Former Washington lobbyist Deryl Fleming testified yesterday that he made a $1,000 cash payoff directly to Rep. Daniel Flood (D-Pa.) as part of a plan to "spread some money around" on behalf of his client.

In addition, a second witness against Flood confirmed yesterday that the congressman had received $4,000 worth of bank stock which prosecutors contend constituted yet another bribe.

The testimony of Fleming and Pennsylvania banker Joel Harpel is crucial to the prosecution of Flood on 11 counts of bribery, perjury and conspiracy in U.S. District Court here. It contradicts Flood's claim that he never accepted any money and corroborates damaging statements from Flood's former administrative aide, Stephen B. Elko.

The $1,000 and the bank stock are part of $69,000 worth of bribes prosecutors allege Flood took in exchange for using his influence to procure contracts and grants.

Fleming, known as "Corn Flakes Fleming" because he represented the Kellogg Co. for many years, was seeking Flood's intervention with the U.S. Office of Education on behalf of West Coast Trade Schools. That company stood to lose millions of federal student aid dollars because it lacked accreditation.

In April 1972, Fleming said he advised his friend and client, Trade Schools president William Fred Peters, to bribe Flood and Elko because of Flood's position as chairman of the Appropriations subcommittee for the Department of Health, Education and Welfare, which includes the Office of Education.

"I asked him [Peters] if he was ready to buy an insurance policy yet. I told him it was time to start spreading that money around," Fleming testified.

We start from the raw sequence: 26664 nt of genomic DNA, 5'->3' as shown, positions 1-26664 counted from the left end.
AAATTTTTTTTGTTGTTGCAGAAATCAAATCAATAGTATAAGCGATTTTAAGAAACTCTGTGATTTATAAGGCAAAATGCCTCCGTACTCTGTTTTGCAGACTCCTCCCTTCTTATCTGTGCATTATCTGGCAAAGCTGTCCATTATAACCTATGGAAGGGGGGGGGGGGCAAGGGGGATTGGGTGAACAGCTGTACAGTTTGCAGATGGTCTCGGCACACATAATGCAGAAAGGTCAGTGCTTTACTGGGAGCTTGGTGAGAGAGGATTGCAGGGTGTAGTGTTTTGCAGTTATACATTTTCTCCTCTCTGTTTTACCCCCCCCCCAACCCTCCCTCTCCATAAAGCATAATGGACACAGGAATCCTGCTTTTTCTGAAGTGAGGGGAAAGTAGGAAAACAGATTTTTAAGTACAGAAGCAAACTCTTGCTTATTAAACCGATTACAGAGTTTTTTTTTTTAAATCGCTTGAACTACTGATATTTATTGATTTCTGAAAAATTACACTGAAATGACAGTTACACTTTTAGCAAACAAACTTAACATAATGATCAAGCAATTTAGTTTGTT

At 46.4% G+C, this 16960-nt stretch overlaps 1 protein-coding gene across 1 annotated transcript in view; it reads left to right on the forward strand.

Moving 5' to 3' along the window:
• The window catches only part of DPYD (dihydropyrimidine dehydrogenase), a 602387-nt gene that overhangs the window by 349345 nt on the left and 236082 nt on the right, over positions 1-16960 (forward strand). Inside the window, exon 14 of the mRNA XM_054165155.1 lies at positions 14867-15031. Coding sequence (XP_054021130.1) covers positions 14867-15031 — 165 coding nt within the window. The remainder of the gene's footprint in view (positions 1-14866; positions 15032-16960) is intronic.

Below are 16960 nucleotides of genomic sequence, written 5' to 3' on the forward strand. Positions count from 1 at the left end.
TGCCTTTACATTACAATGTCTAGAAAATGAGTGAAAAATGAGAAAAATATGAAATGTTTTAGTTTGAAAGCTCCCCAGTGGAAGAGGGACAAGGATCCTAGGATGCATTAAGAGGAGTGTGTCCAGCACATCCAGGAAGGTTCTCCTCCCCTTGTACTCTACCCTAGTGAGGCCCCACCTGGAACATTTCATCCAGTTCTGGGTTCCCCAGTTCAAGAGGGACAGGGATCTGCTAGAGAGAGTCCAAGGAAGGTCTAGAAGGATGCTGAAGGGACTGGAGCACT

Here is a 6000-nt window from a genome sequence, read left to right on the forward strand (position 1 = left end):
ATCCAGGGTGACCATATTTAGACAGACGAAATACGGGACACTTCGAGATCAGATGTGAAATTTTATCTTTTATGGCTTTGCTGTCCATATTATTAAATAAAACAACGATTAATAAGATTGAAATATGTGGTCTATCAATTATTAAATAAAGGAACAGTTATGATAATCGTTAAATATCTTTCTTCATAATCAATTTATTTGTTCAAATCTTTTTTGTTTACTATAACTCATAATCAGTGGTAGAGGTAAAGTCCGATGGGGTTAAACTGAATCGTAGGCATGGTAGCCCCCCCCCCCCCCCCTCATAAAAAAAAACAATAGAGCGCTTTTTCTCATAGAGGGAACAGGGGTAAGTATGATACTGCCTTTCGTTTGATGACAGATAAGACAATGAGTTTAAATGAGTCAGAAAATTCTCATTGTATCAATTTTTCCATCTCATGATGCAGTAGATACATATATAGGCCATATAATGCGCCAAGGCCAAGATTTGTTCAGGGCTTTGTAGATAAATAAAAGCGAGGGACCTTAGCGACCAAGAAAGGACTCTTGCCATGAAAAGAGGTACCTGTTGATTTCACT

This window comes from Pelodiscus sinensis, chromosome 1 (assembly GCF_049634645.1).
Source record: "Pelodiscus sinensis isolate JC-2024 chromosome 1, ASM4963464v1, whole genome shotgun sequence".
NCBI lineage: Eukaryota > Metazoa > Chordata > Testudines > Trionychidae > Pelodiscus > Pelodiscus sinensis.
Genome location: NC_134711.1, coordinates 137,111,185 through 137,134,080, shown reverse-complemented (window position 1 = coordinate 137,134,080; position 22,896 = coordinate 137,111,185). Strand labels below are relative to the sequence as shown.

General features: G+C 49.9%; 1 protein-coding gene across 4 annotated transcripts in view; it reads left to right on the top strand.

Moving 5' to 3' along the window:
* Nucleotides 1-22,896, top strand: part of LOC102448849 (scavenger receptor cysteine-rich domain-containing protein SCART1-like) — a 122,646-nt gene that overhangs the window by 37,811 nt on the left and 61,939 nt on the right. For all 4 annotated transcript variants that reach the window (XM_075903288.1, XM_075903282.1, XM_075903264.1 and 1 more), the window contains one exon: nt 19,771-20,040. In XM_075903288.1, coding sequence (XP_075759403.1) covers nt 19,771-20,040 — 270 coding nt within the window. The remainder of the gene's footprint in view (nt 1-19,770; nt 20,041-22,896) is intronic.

Peters, through Elko, made a series of payments to Flood, Elko testified previously, and Flood authorized Elko to send letters in the congressman's name to the Office of Education on Peters' behalf.

One of those letters outraged Flood, Fleming testified, because it used intemperate language in addressing the then commissioner of education, Sidney Marland, Jr. To soothe the congressman, Elko advised Fleming to make another payoff and brought Flood and Fleming together in Elko's apartment.

Flood, who lived in the same building, came clad in pajamas and a bathrobe. 'Steve [Elko] talked with him for a half minute, told him I had something for him and left," Fleming said. "I pulled the envelope [containing $1,000 cash] out of my pocket and said I'd like for him to have it," Fleming testified.

Flood "put it in his right-hand robe pocket" and left, Fleming said.

Fleming, who said he had "25 years' experience in Washington watching people hand each other money," testified under a grant of immunity. He also testified in the West Coast trial of Elko, who is serving a prison term for accepting bribes from Peters.

Elko, by his own admission, was the intermediary for all of the bribes Flood allegedly accepted and also the one who brought pressure on federal agencies. "I'm sitting here in the chairman's [Flood's] office," he would say as he telephone agency officials on behalf of those who paid the bribes, according to testimony.

Elko was the go-between for officials of the First Valley Bank in Bethelehem, Pa., who allegedly agreed to bribe Flood with bank stock in exchange for his help in getting Treasury Department approval of a bank merger. Flood already owned stock in the bank and the alleged bribe was to be worth $4,000 to him.

Harpel, an assistant vice president of First Valley, who played no role in the alleged scheme, described documents yesterday showing the transfer of 100 shares of bank stock, worth $40 each, to Flood's account about eight months after the merger was approved.

Flood's lawyer, Alex Kleiboemer, has argued that %elko was the recipient of all the bribe money and that to protect himself, he devised a scheme to implicate Flood should it become necessary.

Flood sat immobile and expressionless during yesterday's damaging testimony, as he has throughout the five days of his trial.

The 75-year-old congressman, whose hometown is Wilkes-Barre, Pa., was sworn in for his 16th term in the House on the first day of the trial.